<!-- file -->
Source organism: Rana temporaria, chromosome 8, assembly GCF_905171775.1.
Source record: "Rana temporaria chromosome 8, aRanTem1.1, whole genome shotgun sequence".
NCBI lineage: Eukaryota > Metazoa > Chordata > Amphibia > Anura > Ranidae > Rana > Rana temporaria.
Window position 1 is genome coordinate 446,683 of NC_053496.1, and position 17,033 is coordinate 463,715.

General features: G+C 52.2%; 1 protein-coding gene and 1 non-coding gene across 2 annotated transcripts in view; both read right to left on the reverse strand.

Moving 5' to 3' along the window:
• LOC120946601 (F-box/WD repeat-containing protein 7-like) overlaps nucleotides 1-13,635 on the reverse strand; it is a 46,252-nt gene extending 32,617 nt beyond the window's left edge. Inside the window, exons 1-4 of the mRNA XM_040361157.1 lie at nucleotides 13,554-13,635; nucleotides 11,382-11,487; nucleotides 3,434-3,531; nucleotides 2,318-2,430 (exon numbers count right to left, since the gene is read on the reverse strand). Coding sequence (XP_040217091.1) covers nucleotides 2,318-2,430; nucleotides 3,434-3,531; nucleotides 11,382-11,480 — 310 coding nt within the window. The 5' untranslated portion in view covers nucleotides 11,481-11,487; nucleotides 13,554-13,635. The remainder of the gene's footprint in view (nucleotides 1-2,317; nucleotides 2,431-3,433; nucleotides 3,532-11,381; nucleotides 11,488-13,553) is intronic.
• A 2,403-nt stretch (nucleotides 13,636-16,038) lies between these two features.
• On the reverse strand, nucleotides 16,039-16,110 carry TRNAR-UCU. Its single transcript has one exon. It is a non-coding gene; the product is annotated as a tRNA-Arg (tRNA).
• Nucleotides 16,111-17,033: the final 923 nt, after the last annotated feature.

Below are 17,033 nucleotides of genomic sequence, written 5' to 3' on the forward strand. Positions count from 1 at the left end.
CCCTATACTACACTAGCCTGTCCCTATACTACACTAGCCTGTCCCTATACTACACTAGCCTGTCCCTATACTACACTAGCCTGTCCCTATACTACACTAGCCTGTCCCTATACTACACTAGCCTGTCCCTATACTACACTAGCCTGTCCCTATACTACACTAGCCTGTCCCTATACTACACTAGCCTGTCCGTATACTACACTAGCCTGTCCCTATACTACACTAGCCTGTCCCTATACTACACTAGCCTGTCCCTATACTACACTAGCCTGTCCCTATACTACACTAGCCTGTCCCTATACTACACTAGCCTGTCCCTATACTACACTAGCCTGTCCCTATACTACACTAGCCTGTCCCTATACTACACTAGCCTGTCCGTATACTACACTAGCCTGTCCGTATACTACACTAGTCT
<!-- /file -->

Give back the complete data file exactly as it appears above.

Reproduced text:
Source organism: Rana temporaria, chromosome 8, assembly GCF_905171775.1.
Source record: "Rana temporaria chromosome 8, aRanTem1.1, whole genome shotgun sequence".
NCBI lineage: Eukaryota > Metazoa > Chordata > Amphibia > Anura > Ranidae > Rana > Rana temporaria.
Window position 1 is genome coordinate 446,683 of NC_053496.1, and position 17,033 is coordinate 463,715.

General features: G+C 52.2%; 1 protein-coding gene and 1 non-coding gene across 2 annotated transcripts in view; both read right to left on the reverse strand.

Moving 5' to 3' along the window:
• LOC120946601 (F-box/WD repeat-containing protein 7-like) overlaps nucleotides 1-13,635 on the reverse strand; it is a 46,252-nt gene extending 32,617 nt beyond the window's left edge. Inside the window, exons 1-4 of the mRNA XM_040361157.1 lie at nucleotides 13,554-13,635; nucleotides 11,382-11,487; nucleotides 3,434-3,531; nucleotides 2,318-2,430 (exon numbers count right to left, since the gene is read on the reverse strand). Coding sequence (XP_040217091.1) covers nucleotides 2,318-2,430; nucleotides 3,434-3,531; nucleotides 11,382-11,480 — 310 coding nt within the window. The 5' untranslated portion in view covers nucleotides 11,481-11,487; nucleotides 13,554-13,635. The remainder of the gene's footprint in view (nucleotides 1-2,317; nucleotides 2,431-3,433; nucleotides 3,532-11,381; nucleotides 11,488-13,553) is intronic.
• A 2,403-nt stretch (nucleotides 13,636-16,038) lies between these two features.
• On the reverse strand, nucleotides 16,039-16,110 carry TRNAR-UCU. Its single transcript has one exon. It is a non-coding gene; the product is annotated as a tRNA-Arg (tRNA).
• Nucleotides 16,111-17,033: the final 923 nt, after the last annotated feature.

Below are 17,033 nucleotides of genomic sequence, written 5' to 3' on the forward strand. Positions count from 1 at the left end.
CCCTATACTACACTAGCCTGTCCCTATACTACACTAGCCTGTCCCTATACTACACTAGCCTGTCCCTATACTACACTAGCCTGTCCCTATACTACACTAGCCTGTCCCTATACTACACTAGCCTGTCCCTATACTACACTAGCCTGTCCCTATACTACACTAGCCTGTCCCTATACTACACTAGCCTGTCCGTATACTACACTAGCCTGTCCCTATACTACACTAGCCTGTCCCTATACTACACTAGCCTGTCCCTATACTACACTAGCCTGTCCCTATACTACACTAGCCTGTCCCTATACTACACTAGCCTGTCCCTATACTACACTAGCCTGTCCCTATACTACACTAGCCTGTCCCTATACTACACTAGCCTGTCCGTATACTACACTAGCCTGTCCGTATACTACACTAGTCT